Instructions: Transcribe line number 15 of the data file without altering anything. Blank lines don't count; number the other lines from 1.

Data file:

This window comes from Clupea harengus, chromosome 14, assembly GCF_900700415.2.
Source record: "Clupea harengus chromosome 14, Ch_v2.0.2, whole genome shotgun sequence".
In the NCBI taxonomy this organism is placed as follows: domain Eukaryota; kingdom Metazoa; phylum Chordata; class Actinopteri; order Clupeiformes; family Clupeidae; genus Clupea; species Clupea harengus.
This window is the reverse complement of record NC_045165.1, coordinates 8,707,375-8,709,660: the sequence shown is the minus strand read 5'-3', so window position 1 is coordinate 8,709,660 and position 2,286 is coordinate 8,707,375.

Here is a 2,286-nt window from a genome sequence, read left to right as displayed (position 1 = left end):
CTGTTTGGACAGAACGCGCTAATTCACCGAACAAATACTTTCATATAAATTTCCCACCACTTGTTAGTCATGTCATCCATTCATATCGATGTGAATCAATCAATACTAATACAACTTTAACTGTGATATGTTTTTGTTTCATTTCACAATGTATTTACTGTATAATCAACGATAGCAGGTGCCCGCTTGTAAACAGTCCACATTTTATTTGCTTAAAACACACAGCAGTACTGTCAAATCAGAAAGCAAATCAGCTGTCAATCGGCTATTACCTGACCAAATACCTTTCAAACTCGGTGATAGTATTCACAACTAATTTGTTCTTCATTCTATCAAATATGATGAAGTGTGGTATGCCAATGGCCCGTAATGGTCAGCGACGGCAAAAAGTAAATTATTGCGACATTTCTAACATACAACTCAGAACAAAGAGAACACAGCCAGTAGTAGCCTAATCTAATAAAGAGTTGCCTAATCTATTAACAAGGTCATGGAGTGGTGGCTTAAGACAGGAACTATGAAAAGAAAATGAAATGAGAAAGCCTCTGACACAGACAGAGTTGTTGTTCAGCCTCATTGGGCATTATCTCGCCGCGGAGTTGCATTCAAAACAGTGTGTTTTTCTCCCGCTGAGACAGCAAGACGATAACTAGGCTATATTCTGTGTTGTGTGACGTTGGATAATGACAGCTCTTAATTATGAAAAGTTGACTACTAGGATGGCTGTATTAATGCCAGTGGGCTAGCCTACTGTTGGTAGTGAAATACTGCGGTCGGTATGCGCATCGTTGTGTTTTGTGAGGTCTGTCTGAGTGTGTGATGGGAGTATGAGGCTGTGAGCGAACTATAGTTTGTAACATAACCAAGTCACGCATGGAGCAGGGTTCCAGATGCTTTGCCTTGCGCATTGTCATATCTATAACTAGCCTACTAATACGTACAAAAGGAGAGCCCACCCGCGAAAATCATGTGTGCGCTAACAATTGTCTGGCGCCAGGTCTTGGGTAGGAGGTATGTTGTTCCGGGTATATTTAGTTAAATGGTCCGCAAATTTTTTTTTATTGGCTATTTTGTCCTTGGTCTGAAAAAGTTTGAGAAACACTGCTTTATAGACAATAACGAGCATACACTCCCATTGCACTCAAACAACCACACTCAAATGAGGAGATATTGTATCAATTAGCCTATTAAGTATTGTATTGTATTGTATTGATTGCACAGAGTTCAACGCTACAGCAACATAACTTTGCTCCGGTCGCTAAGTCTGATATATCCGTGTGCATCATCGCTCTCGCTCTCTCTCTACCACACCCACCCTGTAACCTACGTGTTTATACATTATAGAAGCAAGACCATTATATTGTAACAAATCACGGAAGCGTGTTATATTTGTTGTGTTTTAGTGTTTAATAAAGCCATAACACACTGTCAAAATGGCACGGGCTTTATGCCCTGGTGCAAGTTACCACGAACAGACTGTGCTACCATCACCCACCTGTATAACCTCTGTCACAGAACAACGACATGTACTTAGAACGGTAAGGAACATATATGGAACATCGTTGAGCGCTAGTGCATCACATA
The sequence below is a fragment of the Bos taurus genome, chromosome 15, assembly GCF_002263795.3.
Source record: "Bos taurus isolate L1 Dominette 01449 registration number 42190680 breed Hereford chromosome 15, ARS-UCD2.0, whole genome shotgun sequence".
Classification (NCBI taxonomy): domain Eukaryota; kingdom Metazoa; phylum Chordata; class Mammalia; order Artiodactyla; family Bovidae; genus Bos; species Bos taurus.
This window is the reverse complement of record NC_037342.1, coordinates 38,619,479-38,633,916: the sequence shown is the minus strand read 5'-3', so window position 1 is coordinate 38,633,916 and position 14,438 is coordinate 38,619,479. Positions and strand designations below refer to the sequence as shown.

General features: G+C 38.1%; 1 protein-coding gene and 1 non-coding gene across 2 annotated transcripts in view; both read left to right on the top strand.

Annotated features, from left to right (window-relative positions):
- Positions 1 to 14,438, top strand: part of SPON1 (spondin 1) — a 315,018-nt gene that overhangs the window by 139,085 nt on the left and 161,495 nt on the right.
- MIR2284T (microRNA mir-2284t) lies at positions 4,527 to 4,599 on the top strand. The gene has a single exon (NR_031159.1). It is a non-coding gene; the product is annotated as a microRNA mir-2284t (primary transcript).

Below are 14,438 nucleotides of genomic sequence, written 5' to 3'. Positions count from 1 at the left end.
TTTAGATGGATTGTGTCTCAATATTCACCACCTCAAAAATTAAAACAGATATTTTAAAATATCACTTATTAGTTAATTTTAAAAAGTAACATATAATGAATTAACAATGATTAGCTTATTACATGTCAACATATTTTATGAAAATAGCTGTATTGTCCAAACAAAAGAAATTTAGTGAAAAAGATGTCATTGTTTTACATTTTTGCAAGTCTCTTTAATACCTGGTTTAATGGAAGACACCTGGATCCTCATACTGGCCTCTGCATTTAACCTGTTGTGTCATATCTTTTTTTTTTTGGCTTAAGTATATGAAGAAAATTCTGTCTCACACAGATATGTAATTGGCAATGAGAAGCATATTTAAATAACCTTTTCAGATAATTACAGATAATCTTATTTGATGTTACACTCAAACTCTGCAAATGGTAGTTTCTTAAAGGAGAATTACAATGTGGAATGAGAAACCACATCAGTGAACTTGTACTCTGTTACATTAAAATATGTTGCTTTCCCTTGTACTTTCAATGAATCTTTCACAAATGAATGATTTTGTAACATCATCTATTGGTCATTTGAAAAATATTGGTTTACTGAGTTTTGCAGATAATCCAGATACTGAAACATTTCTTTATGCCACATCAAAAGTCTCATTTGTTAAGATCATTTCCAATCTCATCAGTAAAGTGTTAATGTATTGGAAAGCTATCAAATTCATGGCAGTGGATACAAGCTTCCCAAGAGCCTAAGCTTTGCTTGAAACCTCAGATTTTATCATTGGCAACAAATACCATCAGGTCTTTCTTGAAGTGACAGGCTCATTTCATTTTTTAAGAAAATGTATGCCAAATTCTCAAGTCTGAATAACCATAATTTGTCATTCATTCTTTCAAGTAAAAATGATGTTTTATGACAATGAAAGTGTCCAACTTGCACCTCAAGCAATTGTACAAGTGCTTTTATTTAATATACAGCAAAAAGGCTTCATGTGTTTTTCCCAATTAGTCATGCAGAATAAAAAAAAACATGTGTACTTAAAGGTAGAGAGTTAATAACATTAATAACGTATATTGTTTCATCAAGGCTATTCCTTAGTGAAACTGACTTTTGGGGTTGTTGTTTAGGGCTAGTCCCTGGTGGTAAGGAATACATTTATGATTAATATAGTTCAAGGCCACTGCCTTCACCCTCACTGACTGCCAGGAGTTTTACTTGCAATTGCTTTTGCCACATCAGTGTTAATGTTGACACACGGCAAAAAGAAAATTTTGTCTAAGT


Below are 14,438 nucleotides of genomic sequence, written 5' to 3'. Positions count from 1 at the left end.